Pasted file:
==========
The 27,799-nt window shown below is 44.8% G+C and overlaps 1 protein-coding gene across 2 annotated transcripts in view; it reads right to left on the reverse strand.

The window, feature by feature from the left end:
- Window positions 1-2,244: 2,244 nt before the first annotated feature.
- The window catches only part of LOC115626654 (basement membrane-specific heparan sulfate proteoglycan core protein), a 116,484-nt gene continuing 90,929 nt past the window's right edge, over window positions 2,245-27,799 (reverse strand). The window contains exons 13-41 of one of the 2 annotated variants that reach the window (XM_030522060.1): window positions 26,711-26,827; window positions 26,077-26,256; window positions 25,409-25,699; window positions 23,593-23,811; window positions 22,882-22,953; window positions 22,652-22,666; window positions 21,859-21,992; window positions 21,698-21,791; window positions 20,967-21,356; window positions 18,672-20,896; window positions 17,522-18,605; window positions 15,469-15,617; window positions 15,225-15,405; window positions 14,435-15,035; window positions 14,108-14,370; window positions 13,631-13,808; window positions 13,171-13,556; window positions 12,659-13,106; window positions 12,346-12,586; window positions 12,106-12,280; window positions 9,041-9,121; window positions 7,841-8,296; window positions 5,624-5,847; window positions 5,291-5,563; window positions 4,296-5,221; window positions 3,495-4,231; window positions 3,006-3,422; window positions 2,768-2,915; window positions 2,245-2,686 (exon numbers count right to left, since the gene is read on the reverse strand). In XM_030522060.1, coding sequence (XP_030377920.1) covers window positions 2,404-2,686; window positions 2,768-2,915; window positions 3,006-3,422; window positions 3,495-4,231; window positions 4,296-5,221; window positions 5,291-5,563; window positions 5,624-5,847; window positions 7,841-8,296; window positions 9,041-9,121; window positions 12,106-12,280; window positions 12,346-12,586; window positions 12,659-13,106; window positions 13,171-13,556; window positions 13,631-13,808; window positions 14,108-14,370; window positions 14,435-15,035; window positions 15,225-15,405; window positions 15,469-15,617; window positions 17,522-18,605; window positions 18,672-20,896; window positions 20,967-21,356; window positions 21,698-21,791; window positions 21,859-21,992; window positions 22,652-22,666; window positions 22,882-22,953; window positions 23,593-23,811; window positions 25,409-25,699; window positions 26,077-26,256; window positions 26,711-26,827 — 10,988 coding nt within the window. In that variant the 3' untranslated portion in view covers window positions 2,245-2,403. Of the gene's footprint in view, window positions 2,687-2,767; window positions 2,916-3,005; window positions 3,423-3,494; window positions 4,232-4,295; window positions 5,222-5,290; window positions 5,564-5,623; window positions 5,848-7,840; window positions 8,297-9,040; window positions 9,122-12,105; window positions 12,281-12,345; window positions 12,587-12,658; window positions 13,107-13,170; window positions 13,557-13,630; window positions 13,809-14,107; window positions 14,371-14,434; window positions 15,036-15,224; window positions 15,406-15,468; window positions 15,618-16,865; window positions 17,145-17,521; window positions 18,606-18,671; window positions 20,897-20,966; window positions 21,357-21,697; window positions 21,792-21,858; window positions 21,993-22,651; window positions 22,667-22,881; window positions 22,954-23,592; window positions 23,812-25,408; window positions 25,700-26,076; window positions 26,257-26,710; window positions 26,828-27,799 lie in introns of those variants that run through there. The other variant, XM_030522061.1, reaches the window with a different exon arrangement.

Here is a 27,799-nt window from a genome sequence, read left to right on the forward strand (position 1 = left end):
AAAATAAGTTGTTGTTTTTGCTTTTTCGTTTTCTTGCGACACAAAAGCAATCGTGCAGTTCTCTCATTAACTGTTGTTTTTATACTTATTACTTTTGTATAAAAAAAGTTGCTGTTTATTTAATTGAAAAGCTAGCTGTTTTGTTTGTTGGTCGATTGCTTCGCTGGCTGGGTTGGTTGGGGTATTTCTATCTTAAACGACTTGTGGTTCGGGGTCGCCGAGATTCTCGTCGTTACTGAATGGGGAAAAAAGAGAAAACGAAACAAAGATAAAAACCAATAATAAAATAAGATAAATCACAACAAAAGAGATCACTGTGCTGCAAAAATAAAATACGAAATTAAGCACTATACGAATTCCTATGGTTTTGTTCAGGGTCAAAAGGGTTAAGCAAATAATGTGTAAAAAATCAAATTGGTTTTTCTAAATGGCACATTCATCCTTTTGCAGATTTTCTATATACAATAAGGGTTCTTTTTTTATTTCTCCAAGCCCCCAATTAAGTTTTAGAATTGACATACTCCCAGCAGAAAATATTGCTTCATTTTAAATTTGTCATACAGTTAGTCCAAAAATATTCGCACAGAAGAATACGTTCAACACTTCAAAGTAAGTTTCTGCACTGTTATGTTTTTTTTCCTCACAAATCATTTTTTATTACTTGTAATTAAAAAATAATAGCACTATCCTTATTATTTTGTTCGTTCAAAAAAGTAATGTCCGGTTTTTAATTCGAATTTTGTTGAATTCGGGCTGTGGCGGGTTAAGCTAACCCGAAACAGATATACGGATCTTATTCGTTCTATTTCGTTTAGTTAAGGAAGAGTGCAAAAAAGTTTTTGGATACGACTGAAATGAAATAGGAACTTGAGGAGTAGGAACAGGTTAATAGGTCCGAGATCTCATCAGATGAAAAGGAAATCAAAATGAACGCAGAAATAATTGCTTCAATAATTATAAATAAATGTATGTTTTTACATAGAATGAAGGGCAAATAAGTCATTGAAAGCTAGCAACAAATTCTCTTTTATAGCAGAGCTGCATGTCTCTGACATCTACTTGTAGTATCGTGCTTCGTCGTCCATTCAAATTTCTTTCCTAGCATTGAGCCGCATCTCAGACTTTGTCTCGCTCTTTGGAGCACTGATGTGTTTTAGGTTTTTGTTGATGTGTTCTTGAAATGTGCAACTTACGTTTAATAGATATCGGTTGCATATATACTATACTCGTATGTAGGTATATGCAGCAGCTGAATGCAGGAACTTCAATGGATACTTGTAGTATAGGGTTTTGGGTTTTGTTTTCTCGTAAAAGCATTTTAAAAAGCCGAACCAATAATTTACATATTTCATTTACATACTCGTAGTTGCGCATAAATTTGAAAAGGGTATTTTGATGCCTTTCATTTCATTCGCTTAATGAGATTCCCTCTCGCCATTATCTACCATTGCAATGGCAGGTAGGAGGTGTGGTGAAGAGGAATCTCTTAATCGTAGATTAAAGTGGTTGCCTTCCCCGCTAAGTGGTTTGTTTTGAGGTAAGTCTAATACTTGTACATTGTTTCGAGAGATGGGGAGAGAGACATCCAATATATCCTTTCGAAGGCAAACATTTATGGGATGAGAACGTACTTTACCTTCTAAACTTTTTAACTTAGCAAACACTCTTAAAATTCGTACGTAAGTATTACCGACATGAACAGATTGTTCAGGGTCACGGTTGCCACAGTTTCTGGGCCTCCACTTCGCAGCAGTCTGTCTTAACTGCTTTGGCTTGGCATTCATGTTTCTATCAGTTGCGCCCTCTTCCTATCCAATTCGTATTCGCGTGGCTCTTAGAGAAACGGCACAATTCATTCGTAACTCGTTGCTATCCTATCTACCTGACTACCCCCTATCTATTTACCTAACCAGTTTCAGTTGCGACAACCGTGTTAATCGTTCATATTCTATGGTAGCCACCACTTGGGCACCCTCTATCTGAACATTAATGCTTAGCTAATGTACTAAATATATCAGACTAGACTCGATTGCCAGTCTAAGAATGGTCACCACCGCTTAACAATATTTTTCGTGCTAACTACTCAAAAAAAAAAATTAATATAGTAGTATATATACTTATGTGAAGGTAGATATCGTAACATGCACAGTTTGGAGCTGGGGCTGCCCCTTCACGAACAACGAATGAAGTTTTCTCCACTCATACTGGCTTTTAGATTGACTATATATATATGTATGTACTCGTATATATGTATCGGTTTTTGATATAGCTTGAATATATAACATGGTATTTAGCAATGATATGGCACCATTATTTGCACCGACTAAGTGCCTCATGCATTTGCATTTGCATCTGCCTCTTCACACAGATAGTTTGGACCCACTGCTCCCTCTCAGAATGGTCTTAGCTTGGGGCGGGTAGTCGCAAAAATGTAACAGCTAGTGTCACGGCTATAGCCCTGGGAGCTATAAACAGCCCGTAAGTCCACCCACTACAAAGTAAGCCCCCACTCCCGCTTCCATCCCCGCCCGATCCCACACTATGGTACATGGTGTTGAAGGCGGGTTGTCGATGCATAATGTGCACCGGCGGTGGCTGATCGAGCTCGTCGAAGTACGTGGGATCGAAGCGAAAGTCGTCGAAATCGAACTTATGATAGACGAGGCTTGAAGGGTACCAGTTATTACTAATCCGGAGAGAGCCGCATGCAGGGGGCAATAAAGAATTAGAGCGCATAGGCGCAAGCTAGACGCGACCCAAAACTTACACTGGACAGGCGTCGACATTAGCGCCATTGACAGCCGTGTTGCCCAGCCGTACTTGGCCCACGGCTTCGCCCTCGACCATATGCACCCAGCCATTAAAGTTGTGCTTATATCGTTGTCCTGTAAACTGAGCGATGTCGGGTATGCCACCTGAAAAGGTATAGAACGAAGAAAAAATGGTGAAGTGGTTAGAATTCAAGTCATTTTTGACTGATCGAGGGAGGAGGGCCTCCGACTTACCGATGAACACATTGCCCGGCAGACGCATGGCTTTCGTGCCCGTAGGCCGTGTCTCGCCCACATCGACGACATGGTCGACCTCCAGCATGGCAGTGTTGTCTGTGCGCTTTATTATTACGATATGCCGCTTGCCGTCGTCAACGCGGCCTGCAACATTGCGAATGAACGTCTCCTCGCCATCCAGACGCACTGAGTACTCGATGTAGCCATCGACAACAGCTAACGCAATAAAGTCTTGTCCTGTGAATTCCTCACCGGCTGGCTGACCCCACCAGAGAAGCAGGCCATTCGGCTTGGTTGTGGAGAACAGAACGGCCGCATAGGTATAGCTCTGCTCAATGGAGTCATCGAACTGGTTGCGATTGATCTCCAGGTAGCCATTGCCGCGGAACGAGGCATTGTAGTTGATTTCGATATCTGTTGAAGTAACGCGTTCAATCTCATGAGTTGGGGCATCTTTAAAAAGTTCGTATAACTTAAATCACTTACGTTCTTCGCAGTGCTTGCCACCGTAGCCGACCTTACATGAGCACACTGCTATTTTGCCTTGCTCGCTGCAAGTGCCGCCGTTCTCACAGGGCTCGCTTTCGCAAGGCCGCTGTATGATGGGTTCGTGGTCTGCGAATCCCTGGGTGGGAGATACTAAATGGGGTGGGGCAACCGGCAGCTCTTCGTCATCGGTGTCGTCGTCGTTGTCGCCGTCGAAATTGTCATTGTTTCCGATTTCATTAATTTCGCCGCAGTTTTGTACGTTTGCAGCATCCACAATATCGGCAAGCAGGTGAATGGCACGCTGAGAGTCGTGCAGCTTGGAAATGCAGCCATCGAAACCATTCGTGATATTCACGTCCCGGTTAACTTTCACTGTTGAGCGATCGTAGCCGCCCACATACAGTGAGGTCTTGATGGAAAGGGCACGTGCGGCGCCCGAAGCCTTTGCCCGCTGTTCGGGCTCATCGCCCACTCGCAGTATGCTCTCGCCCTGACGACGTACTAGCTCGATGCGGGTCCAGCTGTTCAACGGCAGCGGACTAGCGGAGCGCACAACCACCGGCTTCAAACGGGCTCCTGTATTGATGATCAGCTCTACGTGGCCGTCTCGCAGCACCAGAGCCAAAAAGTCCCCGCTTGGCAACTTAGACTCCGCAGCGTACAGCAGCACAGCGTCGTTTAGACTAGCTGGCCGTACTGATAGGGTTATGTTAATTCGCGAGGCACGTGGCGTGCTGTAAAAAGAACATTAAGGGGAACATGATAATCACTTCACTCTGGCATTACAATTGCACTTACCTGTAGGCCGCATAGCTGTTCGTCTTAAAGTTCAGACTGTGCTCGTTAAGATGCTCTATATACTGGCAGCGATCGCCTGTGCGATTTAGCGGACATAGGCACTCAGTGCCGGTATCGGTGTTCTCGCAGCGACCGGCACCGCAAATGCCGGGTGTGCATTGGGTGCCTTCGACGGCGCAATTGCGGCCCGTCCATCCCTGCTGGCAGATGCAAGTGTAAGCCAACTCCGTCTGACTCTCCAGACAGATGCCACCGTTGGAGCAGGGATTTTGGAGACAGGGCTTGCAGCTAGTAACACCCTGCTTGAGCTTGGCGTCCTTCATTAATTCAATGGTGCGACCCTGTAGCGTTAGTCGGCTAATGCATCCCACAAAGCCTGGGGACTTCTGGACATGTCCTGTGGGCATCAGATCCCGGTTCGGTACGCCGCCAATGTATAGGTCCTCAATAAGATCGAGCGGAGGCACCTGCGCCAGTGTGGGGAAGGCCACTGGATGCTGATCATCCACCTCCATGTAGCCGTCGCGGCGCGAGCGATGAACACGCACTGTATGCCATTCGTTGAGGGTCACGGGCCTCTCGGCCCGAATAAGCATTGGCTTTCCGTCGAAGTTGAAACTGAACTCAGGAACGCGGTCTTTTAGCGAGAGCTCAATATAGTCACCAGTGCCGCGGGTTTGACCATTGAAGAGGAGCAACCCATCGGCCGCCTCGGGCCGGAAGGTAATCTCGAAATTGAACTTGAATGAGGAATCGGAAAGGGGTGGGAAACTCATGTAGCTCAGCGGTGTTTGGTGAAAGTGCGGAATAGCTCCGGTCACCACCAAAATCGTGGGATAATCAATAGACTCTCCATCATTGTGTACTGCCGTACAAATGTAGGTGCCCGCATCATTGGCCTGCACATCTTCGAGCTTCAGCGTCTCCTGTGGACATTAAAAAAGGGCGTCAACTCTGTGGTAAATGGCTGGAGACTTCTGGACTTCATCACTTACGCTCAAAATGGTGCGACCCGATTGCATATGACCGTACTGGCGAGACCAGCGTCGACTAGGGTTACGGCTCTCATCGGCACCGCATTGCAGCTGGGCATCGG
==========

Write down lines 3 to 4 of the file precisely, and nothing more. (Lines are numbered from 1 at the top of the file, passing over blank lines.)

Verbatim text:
- Window positions 1-2,244: 2,244 nt before the first annotated feature.
- The window catches only part of LOC115626654 (basement membrane-specific heparan sulfate proteoglycan core protein), a 116,484-nt gene continuing 90,929 nt past the window's right edge, over window positions 2,245-27,799 (reverse strand). The window contains exons 13-41 of one of the 2 annotated variants that reach the window (XM_030522060.1): window positions 26,711-26,827; window positions 26,077-26,256; window positions 25,409-25,699; window positions 23,593-23,811; window positions 22,882-22,953; window positions 22,652-22,666; window positions 21,859-21,992; window positions 21,698-21,791; window positions 20,967-21,356; window positions 18,672-20,896; window positions 17,522-18,605; window positions 15,469-15,617; window positions 15,225-15,405; window positions 14,435-15,035; window positions 14,108-14,370; window positions 13,631-13,808; window positions 13,171-13,556; window positions 12,659-13,106; window positions 12,346-12,586; window positions 12,106-12,280; window positions 9,041-9,121; window positions 7,841-8,296; window positions 5,624-5,847; window positions 5,291-5,563; window positions 4,296-5,221; window positions 3,495-4,231; window positions 3,006-3,422; window positions 2,768-2,915; window positions 2,245-2,686 (exon numbers count right to left, since the gene is read on the reverse strand). In XM_030522060.1, coding sequence (XP_030377920.1) covers window positions 2,404-2,686; window positions 2,768-2,915; window positions 3,006-3,422; window positions 3,495-4,231; window positions 4,296-5,221; window positions 5,291-5,563; window positions 5,624-5,847; window positions 7,841-8,296; window positions 9,041-9,121; window positions 12,106-12,280; window positions 12,346-12,586; window positions 12,659-13,106; window positions 13,171-13,556; window positions 13,631-13,808; window positions 14,108-14,370; window positions 14,435-15,035; window positions 15,225-15,405; window positions 15,469-15,617; window positions 17,522-18,605; window positions 18,672-20,896; window positions 20,967-21,356; window positions 21,698-21,791; window positions 21,859-21,992; window positions 22,652-22,666; window positions 22,882-22,953; window positions 23,593-23,811; window positions 25,409-25,699; window positions 26,077-26,256; window positions 26,711-26,827 — 10,988 coding nt within the window. In that variant the 3' untranslated portion in view covers window positions 2,245-2,403. Of the gene's footprint in view, window positions 2,687-2,767; window positions 2,916-3,005; window positions 3,423-3,494; window positions 4,232-4,295; window positions 5,222-5,290; window positions 5,564-5,623; window positions 5,848-7,840; window positions 8,297-9,040; window positions 9,122-12,105; window positions 12,281-12,345; window positions 12,587-12,658; window positions 13,107-13,170; window positions 13,557-13,630; window positions 13,809-14,107; window positions 14,371-14,434; window positions 15,036-15,224; window positions 15,406-15,468; window positions 15,618-16,865; window positions 17,145-17,521; window positions 18,606-18,671; window positions 20,897-20,966; window positions 21,357-21,697; window positions 21,792-21,858; window positions 21,993-22,651; window positions 22,667-22,881; window positions 22,954-23,592; window positions 23,812-25,408; window positions 25,700-26,076; window positions 26,257-26,710; window positions 26,828-27,799 lie in introns of those variants that run through there. The other variant, XM_030522061.1, reaches the window with a different exon arrangement.